Indeed, there was only a young woman present and she seemed to be alone although far away from me at the time. Even at that distance there was still something remarkably familiar about her – the size and the shape of her head – even though I saw her in scarcely more than silhouette for her head was humbly covered and her eyes rather lowered. Her presence alone was something of a surprise but what struck me most about her was that even though she had lowered her eyes, her gaze gave away the fact that she was quite openly watching me from beneath the shading of her headwear. I was the object of interest rather than God; she was there essentially for me. …Or perhaps I was wrong; perhaps she too was really there for Brierley. But upon catching my gaze she rose and started to move amongst the new seating that Brierley had had installed on either side on behalf of his fine friends. She passed them all, oblivious to the names of their farms and settlements, handed from one generation to another, over and over again, with all of England’s history within them: Briercliffe, Hill, Walshaw, Bridge End, Nuttshawe…[10] My eyes tracked her; in all honesty, it was all they could do.

As she approached, she seemed to stare back even harder, her gaze more fixed than ever. It was me she was watching. She was plainly and simply dressed and by that I do not mean only that she was dressed in a fashion that would be typical of the godly of those days – although certainly she must have fallen amongst that number: the number of the Elect, no doubt! (Not that I could recognise a member of the Elect, mind! They would not have me for that in the worsened ecclesiastical situation through which I was living! It was one of the means by which they crushed their enemies!) Her clothes were the unadorned apparel of a maidservant but she had a certain look of humility before the Lord. Even in that feeble light I could see that she was shorter than most women, hideously pale in complexion even when judged by the poorest of City of London standards, although it was far from aided by the azure cast in that place. Indeed, I suspected that it was hardly aided by Burnley’s climes either! She moved with careful step but still somehow rather awkwardly. For an initial period of time I could do nothing else but stare back in silence. She had given me no actual cause to speak. Why was she here? Why was she alone? Why was she staring at me so fixedly? That was the most disconcerting aspect of all.

As she arrived in my immediate proximity she looked so inquisitive and nervous that I began to think I would have to consider explaining my own presence. I thought about rising to my feet; it seemed the natural thing to do. However, to my surprise, just as I was upon the moment of doing so, she herself knelt down to be at my level. Her eyes briefly tracked across the floor of the church towards Brierley’s place of resting but then returned to me. She was now almost too close to me for nature. Her lips parted as if she were intending to speak. Then … she did not. I opened mine to broach the stifling silence but, as I did so, she herself tried once more to speak. There were none of the usual provisional formalities although, for the time being, she did maintain the superficial formality of addressing me as, ’Sir’: – as much a matter of station as anything else.



[1] This was a genuine complaint on Brierley’s part to the Bishop of Chester and is recounted in the Burnley parish records.

[2] The fact that Abel had been given a proper burial indicates that he was not considered to have been a victim of the plague which went through east Lancashire in the summer of 1637. Unlike most of the wills of the period, Abel gives no preference for his place of burial leaving this “att the appointment of my kinsfolke”. Most other wills tended to specify a churchyard but also allow for that to be changed.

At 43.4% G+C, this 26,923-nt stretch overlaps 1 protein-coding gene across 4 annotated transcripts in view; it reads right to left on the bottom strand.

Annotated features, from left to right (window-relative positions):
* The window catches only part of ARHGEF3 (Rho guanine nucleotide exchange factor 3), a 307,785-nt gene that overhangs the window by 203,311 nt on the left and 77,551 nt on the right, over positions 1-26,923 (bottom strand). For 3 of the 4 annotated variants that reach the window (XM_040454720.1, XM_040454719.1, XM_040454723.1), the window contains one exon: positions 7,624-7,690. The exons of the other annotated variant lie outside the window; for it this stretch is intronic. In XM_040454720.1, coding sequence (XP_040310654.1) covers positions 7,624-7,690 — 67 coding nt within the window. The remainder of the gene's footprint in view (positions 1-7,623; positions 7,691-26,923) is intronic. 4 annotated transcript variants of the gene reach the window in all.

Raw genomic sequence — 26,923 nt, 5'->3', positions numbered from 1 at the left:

[3] Buried in Burnley in April 1637.

[4] The Archbishop: Bridgeman implied again.

[5] This cannot actually be formally evidenced but seems quite possible given Collyer’s frequency of attendance at Brierley’s sermons in the very early years of the 1630s.

[6] Indeed, there would appear to be some differences between how it was actually ‘written up’ and the typed publications of the Bundle which emerged only decades later. See here to the introductory section on the dating and content of Briereley’s sermons. There was evidently some degree of self-censorship going on in the complation of the Bundle.

[7] Tracking the continual movements of Towne is not always easy. However in the autumn of 1638 he seems still to have been at Accrington. He moved to Heywood either in 1639 or 1640 and to Todmorden around 1643. In August of 1643 there was a complaint about his Antinomianism before the Assembly of Puritan Divines. In February 1647 the Bury Classis decided that he should not continue. In spite of that he managed to get himself further posts: at Elland between 1652 and 1655 and at Haworth in 1655. He seems to have died nine years later and been buried in Haworth churchyard. The minutes of the Bury Presbyterian Classis claim that Towne was of ‘Yorkshire plebeian’ origin in contrast to any theory that he might have been born in Burnley. Whether this can be relied upon wholly is another matter.

Both Robert Townes seem to have been preaching at Haworth as they later were at the Bingley Exercise, which makes them even more difficult to separate sometimes. Only once ‘old’ Robert Towne had died in June 1664 can we sometimes be sure of with whom we are dealing. Nevertheless, the older Towne was certainly ejected following the Act of Uniformity – see Raines MSS (Chetham) xxii fol. 306.

[8] Assumed to be two days before the burial on 13th June as recorded in the Burnley parish registers. Note also that ‘minister of God’s Word’ was a very typical Puritan phraseology. Brierley’s will was dated 8th June 1637.

[9] Brierley himself was responsible for pushing for changes to burial charges in the church at Burnley as the low cost of burial in the floor of the church was encouraging large numbers of burials there and constantly uneven floors – which worsened, as Brierley pointed out, when the earth shrank as the bodies decayed. In 1638 – after his death – new charges came in with a 6s 8d charge to be buried inside (and possibly higher charges for strangers). From then on only nobles would be buried in the church and ‘angels’ in the chancel – again, see W. Farrar. Note here that Matthew may well not have been in a position to know that the increased charges and arrangements were only actually implemented following Brierley’s death.

[10] From Brierley’s church seating arrangements she appears to be passing through the north alley of the church.